Jeramey Jannene
Eyes on Milwaukee

Mandel Delaying Portfolio Because of Market Saturation

Lakefront tower has been reduced in height since 2016 proposal, but firm still believes too much competition exists.

By - Feb 24th, 2022 02:05 pm
Renderings and Site Photo for Portfolio. Renderings by Solomon Cordwell Buenz.

Renderings and site photo for Portfolio. Renderings by Solomon Cordwell Buenz.

A proposed apartment tower overlooking Lake Michigan is being delayed until at least 2025.

The Mandel Group unveiled a plan in 2016 to develop a 24-story apartment tower, dubbed Portfolio, at 1350 N. Prospect Ave. The building, in its original format, was to contain a mix of studio, one, two and three bedroom units targeted at empty nesters.

The site, located at the eastern end of E. Ogden Ave., was formerly owned by Milwaukee County. As a result of a development agreement that gave the Mandel Group ownership of the parcel, the public has received annual reports on what the firm is planning to do with the site.

The latest report shows that Mandel plans to sit tight for quite some time. The firm cited three other developments that it feels would compete for the same tenants, The Couture, Ascent and 333 N. Water St., as a reason to wait.

“We firmly believe the high-rise market for luxury apartments will be saturated in the midterm (2022-2025) when these developments complete construction and lease up,” wrote Mandel CEO Barry Mandel and Milwaukee Development Corporation President Pat O’Brien, a project partner. “According, we continue to re-evaluate our options.”

In other recent years, Mandel has delayed action citing an unsuccessful attempt to land a city subsidy or private financing. Those remarks first appeared in a 2018 letter and were emphasized in the 2019 letter.

“Due to the reluctance of the City to provide financial support, we are also exploring a mid-rise (7 to 12 floors) instead of a high rise, to reduce the cost of construction without diminishing the quality of the apartment building,” Mandel wrote. “This will, of course, reduce the total number of apartments and potential tax base.” Firm representatives had previously said the proposal was also being considered at a height of 20 stories.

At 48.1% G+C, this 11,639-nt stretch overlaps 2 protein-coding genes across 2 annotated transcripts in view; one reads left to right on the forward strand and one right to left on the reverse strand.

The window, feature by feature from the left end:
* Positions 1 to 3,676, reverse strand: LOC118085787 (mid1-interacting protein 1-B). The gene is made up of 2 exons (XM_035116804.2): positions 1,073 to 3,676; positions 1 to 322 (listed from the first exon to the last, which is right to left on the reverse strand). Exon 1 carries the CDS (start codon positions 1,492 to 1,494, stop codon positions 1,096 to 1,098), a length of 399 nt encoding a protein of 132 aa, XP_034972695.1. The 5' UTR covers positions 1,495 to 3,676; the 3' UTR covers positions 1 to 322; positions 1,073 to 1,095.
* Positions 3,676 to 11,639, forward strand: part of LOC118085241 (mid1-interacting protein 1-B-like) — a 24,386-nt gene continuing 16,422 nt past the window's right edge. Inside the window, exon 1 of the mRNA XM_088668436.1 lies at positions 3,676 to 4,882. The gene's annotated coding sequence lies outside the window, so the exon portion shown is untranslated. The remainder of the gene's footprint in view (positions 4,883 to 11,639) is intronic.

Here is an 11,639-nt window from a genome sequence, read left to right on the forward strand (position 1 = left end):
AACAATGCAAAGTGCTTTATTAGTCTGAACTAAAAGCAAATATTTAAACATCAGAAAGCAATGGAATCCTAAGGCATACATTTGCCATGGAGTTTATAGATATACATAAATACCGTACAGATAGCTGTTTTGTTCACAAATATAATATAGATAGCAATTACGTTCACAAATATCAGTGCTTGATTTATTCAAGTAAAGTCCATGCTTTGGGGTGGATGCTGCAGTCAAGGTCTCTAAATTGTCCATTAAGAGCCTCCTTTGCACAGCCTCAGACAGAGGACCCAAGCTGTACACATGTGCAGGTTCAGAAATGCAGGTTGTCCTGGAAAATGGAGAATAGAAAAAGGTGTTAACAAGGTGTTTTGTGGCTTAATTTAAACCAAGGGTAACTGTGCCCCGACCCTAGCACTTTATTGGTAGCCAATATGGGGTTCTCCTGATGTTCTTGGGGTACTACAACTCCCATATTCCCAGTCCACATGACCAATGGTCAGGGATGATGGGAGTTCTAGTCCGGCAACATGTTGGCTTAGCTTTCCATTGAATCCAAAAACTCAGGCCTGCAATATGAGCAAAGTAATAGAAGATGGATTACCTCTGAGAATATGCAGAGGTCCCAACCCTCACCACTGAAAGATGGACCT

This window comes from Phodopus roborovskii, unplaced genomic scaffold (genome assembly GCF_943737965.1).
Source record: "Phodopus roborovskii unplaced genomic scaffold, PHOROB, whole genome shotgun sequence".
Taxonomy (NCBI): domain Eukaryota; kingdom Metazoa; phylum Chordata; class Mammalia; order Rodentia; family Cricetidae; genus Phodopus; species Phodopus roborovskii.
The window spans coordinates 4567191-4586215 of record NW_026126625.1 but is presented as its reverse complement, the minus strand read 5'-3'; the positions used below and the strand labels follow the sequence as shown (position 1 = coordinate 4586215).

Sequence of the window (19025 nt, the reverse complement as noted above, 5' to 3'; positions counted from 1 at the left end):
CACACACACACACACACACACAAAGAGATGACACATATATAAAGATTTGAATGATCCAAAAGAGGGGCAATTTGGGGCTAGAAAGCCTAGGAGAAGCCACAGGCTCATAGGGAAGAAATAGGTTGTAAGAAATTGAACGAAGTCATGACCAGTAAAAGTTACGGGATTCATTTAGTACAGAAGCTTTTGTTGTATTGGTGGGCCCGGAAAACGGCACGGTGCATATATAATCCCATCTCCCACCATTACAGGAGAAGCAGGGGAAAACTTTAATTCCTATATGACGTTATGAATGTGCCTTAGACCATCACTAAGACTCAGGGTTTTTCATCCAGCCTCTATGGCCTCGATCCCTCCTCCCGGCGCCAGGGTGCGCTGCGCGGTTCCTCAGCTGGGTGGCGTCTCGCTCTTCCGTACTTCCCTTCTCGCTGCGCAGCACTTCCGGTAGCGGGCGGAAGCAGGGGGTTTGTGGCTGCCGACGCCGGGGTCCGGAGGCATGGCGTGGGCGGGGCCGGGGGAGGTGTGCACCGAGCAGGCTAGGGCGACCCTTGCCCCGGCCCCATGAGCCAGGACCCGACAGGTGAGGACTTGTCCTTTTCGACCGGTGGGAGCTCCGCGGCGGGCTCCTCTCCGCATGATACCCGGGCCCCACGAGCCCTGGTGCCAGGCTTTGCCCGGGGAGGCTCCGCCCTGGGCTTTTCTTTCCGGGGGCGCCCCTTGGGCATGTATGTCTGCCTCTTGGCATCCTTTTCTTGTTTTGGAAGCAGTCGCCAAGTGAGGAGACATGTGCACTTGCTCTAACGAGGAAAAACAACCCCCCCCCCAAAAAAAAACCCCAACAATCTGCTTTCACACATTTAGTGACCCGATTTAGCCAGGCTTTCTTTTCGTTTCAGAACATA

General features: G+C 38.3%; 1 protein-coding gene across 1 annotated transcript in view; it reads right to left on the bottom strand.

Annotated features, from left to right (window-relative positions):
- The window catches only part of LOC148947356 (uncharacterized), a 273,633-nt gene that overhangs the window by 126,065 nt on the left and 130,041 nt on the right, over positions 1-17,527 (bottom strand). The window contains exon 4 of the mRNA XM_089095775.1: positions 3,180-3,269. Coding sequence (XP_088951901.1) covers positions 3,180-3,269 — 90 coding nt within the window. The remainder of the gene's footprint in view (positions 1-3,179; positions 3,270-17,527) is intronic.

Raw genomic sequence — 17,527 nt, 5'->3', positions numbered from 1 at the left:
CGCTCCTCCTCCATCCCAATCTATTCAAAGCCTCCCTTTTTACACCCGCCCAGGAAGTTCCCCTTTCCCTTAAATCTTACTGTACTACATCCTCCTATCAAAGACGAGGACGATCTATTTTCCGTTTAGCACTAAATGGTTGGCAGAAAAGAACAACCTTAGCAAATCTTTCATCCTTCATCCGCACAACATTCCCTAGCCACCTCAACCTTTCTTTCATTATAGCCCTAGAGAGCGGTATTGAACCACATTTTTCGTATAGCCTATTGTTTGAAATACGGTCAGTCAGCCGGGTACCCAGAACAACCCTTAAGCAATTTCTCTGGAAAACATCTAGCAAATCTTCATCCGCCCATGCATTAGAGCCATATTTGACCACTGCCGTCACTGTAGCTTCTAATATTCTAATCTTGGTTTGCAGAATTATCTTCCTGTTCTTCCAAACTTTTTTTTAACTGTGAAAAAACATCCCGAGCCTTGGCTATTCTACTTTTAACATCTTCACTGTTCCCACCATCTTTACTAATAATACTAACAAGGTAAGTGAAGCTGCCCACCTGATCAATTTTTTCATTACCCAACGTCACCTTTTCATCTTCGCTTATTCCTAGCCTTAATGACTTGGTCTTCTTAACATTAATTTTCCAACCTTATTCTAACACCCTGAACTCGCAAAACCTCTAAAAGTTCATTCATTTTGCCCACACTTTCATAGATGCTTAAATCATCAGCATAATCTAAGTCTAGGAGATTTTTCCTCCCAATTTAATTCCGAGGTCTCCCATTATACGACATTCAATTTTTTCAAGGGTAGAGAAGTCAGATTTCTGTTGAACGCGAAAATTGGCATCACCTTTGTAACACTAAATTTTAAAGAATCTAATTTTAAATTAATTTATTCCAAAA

Then-City Development Commissioner Rocky Marcoux, in early 2020, said he was okay with a smaller building in exchange for no subsidy. Under Mayor Tom Barrett, Milwaukee only provided a subsidy to a handful of market-rate housing projects. Those subsidized include The Couture, a fact cited in the most recent letter by Mandel. A tax incremental financing district is supporting the construction of the base of The Couture, which is to include a streetcar station. The Hop’s northern terminus is directly across the street from the Portfolio site.

The development, in its high rise form, is expected to take two years to construct. In 2018, a 20-story version of the project was estimated to cost $90 million to develop. But construction costs have risen quickly since the pandemic took hold, a fact that contributed to the reconfiguration of the competing 333 N. Water St. proposal.

The developers of The Couture, Ascent and 333 N. Water St. have each insisted there is a market for their project, often using a pitch that involves a combination of location, amenities and positioning the building as unique in the market. The Couture, at 44 stories, will be the tallest residential building in Wisconsin. Ascent, 25 stories, will be the tallest mass timber building in the world. 333 N. Water St., 31 stories, will be the only high-rise in the Historic Third Ward.

The Portfolio site was once home to a Bauhaus-style building that housed the Layton School of Art. That building was demolished in 1970 for the planned Park East Freeway that was to encircle Downtown with an elevated highway. Despite relocating, the Layton School of Art never recovered, going from high profile to closed by 1974 (though the school was essentially transformed into the Milwaukee Institute of Art & Design). We first reported Mandel was exploring building a tower there in August 2013 when soil testing equipment was spotted on the site. Mandel acquired the site as part of a larger development of apartments, condominiums and a retail center that stretches from N. Jefferson St. to the lakefront along E. Ogden Ave. The creation of Burns Commons was part of the late 1980s-early 1990s development. The Layton School site is the only remaining vacant parcel.

Representatives of Mandel did not respond to a request for additional comment by the time of publication.

2016 Renderings

One thought on “Eyes on Milwaukee: Mandel Delaying Portfolio Because of Market Saturation”

  1. Mingus says:

    The article quotes Mandel as Mandel complaining that he could not proceed with his project “due to the reluctance of the City to provide financial support.” Why is it that big money developers of both residential and commercial projects feel entitled to some financial handout from local governments for their “can’t miss” projects. If the projects are that good, let them solely take the risk. Not long ago the City of Glendale got stuck with a $57,000,000 mortgage because the “can’t miss” project of Bayshore Town Center went bankrupt.

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